House prices have taken a massive tumble, falling by 0.8 per cent in November and by 6.9 per cent annually, according to the Nationwide November House Price Report marking their biggest plunge in 12 years.
In October, the average house price stood at £186,044, while this month the price has dropped by nearly £2,000 to £184,099.
“House prices fell by 0.8 per cent in November, reversing October’s surprisingly strong performance. This brings annual house price growth down to 6.9 per cent," said Fionnuala Earley, Nationwide's Chief Economist.
"The 0.8 per cent monthly fall is the first since February 2006 and the largest monthly fall since June 1995," she continued.
However, monthly data "can be volatile", says Ms Earley, who warns that the sharp fall this month "is partly a reflection of the strength recorded last month and in November last year," adding that price of a typical house in the UK is still nearly £12,000 more than this time last year.
But she says the data does confirm that the housing market is cooling down. "Poor affordability, weaker house price growth expectations and the effect of earlier increases in interest rates have all affected demand in the market," she said, and she also pushes some of the blame for the slowdown onto the decision to extend HIPS to all homes. "It is likely to reduce the numbers of speculative sellers which could limit the available supply and make the house search process longer," she warns.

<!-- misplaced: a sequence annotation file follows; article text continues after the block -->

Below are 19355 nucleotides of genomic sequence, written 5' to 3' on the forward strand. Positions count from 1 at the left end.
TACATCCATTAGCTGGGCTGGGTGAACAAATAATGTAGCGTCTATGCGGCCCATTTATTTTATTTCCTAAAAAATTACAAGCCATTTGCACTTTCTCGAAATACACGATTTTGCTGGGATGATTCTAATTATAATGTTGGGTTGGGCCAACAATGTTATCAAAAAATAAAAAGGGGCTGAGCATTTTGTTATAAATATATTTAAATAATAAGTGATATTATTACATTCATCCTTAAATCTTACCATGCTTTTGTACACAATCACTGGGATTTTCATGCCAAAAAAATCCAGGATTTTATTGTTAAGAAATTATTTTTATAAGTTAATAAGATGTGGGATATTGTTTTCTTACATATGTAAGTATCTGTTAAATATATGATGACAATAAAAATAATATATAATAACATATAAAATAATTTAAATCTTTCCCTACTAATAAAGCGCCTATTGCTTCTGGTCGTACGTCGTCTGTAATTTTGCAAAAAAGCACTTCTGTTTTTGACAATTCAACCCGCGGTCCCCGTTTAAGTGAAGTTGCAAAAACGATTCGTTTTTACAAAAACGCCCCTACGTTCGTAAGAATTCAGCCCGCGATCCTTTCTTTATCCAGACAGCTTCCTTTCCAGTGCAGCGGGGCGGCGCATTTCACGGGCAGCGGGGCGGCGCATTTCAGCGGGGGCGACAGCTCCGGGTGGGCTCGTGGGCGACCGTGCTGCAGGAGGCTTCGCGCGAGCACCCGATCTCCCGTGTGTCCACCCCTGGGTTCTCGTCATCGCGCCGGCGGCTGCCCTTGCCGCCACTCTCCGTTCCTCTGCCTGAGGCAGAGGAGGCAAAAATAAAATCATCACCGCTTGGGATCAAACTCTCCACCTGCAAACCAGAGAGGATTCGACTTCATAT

Recent turmoil in the international financial markets, thanks to the sub prime crisis in the US, has clearly had a massive knock on effect in the UK – lenders like Northern Rock and Alliance and Leicester, who fund their mortgages by borrowing from other banks – have been hit hard and, as a result, consumers' confidence in the housing market appears to have suffered.
But, says Ms Earley, it is not all doom and gloom. “Looking forward, it is clear that there are uncertainties in the market, not least from the continuing turmoil in the UK’s financial markets and the overall impact that this may have on the future performance of the UK economy," she said. "We already expect economic conditions to be more difficult for the housing market next year, but we do not expect a recession."
She concluded: "With interest rates on the way down and the continued issue of undersupply of housing in the UK market, the underlying fundamentals are perhaps more positive than the recent swings in sentiment might suggest."
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